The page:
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Leaving UNC?… Don’t Lose Your Retiree Health Insurance!

| August 01, 2018
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A common financial planning strategy used when changing employers is to roll your old retirement accounts (ORP, 401a, 403b, 457b accounts) into a Rollover IRA, thereby consolidating your assets and increasing your investment options.

While there are many benefits associated with consolidating retirement accounts, some university-related retirement accounts have important ancillary benefits (such as subsidized retiree health insurance) associated with them that you’ll want to make sure you safeguard before proceeding with any rollovers.

Many people find their retirement savings stuck in workplace plans with poor fund selection, high expenses, poor customer service, etc. and wish they could roll their funds out into a new plan with more options. Until you turn 59 1/2, the age at which in-service distributions are permitted in most plans, there really isn’t much you can do if you are not satisfied with your current workplace retirement plan vendor(s).

If you’re thinking of leaving your current employer for a new institution, however, you’ll finally have the opportunity to roll your funds over to either your new employer’s retirement plan or a Rollover IRA. That said, just because you have new options doesn’t make it a no-brainer to roll your old accounts over. Always carefully consider the pros and cons before doing so.

The Pros of Consolidating Retirement Accounts

Some of the pros include:

  • Convenience. The primary advantage of consolidating your accounts is simply the administrative convenience of having all of your accounts in one place to keep track of. One account is a lot easier to monitor and manage than 5 accounts with multiple retirement vendors from multiple employers.
  • Freedom (IRA). If you roll your account into a rollover IRA, your funds will be free to roll over to any other retirement plan provider, should your new one turn into a dog.
  • Lower Expenses. You can find rollover IRAs that offer ETFs and common stocks that have much lower fees than many of the investment options found in typical 401a, 403b, 401k, and 457 plans. (In particular, many university employees have old ORP and 403b retirement accounts with annuity companies that have high internal costs compared to their competitors. While these annuity companies have come up with cheaper mutual fund offerings to stay competitive, they may not go out of their way to move their clients’ funds to the cheaper option since the new options pay the advisor and the company much less. I recently met a prospective client couple with all of their assets at one of the annuity company retirement vendors and was able to show them that, while some of their accounts were in the cheaper mutual fund-based option, over 50% of their retirement accounts had been left in the old annuity-based option for years, charging them an extra 1% per year in associated M&E fees for no good reason since they didn’t need an annuity at this point in their lives. Don’t get me wrong, I am not saying that all annuities and annuity companies are bad. Some are an excellent solution for certain people in certain situations… but that is a topic for a separate article in the future).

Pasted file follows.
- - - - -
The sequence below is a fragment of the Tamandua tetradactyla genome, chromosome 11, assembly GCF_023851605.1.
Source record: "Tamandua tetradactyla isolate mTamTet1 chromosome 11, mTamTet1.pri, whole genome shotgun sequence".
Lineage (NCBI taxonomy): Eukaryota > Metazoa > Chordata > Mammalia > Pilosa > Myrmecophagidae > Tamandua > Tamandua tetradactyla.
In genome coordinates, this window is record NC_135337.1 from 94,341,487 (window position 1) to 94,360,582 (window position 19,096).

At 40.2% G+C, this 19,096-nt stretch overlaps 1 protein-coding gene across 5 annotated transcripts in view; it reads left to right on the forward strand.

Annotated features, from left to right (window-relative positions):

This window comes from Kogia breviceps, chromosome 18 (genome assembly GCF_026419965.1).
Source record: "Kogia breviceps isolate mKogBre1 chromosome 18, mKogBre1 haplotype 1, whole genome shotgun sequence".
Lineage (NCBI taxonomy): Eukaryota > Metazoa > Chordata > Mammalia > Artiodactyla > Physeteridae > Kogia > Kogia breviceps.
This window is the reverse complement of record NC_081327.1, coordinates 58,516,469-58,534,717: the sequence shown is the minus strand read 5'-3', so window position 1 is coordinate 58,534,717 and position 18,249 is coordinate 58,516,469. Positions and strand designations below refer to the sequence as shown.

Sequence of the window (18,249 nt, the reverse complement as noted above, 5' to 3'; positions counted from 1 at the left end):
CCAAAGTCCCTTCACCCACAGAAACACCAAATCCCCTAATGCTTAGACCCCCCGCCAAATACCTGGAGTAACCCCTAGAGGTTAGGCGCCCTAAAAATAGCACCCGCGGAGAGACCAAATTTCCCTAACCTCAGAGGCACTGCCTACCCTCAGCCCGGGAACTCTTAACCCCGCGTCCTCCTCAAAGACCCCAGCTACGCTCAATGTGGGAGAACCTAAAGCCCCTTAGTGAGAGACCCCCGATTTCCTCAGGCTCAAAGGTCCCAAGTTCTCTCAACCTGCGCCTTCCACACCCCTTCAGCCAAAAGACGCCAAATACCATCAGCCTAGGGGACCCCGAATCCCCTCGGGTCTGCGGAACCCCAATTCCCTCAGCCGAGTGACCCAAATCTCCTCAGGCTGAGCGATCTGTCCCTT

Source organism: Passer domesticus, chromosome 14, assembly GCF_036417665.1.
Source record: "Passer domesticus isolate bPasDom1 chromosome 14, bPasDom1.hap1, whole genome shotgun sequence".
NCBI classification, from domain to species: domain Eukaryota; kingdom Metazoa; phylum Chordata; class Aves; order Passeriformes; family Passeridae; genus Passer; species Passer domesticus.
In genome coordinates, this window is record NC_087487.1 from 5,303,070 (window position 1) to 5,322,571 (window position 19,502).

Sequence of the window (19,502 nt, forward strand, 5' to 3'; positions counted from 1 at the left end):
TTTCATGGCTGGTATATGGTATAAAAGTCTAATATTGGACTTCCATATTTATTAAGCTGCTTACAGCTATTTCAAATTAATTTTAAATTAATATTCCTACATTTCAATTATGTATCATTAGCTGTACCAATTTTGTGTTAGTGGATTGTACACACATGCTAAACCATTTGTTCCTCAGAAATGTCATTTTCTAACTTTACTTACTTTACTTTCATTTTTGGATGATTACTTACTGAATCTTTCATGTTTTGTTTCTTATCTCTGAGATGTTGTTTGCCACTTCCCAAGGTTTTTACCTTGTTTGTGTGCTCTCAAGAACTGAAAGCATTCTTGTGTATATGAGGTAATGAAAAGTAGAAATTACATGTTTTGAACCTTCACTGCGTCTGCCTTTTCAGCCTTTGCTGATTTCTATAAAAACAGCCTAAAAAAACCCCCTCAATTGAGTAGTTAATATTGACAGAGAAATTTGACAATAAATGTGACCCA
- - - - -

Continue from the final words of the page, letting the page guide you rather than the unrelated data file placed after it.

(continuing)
• Delay Required Minimum Distributions (RMDs). Many university faculty love their jobs and plan on working into their seventies and even eighties. If you are approaching age 70 1/2 , are still working, and have multiple old 403b accounts, you will have to start taking Required Minimum Distributions (RMDs) at age 70 1/2 from those old plans, whether you’d like to or not. However, RMDs are not required from the 403b of your current employer, even of you’re age 70 1/2. So, if you’d rather not start taking RMDs, consider rolling as much of your tax-deferred assets (403b’s, 401ks, 457b, IRAs, etc.) as possible into your current 403b plan.
  • To Better Work With Your Independent Investment Advisor or Financial Planner. Many university employees work with an independent investment advisor or financial planner to manage their investment accounts. While the firm I work with can directly manage both IRA/individual/joint/trust accounts and university-related retirement portfolios, many independent investment advisor firms either do not or cannot directly manage their clients’ university-related retirement portfolios. If you work with such a firm, rolling your accounts to a rollover IRA will enable your independent investment advisor to directly manage those retirement assets as well. Also, even with firms that do manage university-related retirement portfolios, certain plans allow for the deduction of advisory fees directly out of the account, while other plans do not, forcing the client to pay those fees out-of-pocket. Consolidating your university-related accounts in a rollover IRA will enable all advisory fees to be deducted out of the IRA, thereby eliminating your out-of-pocket advisory costs.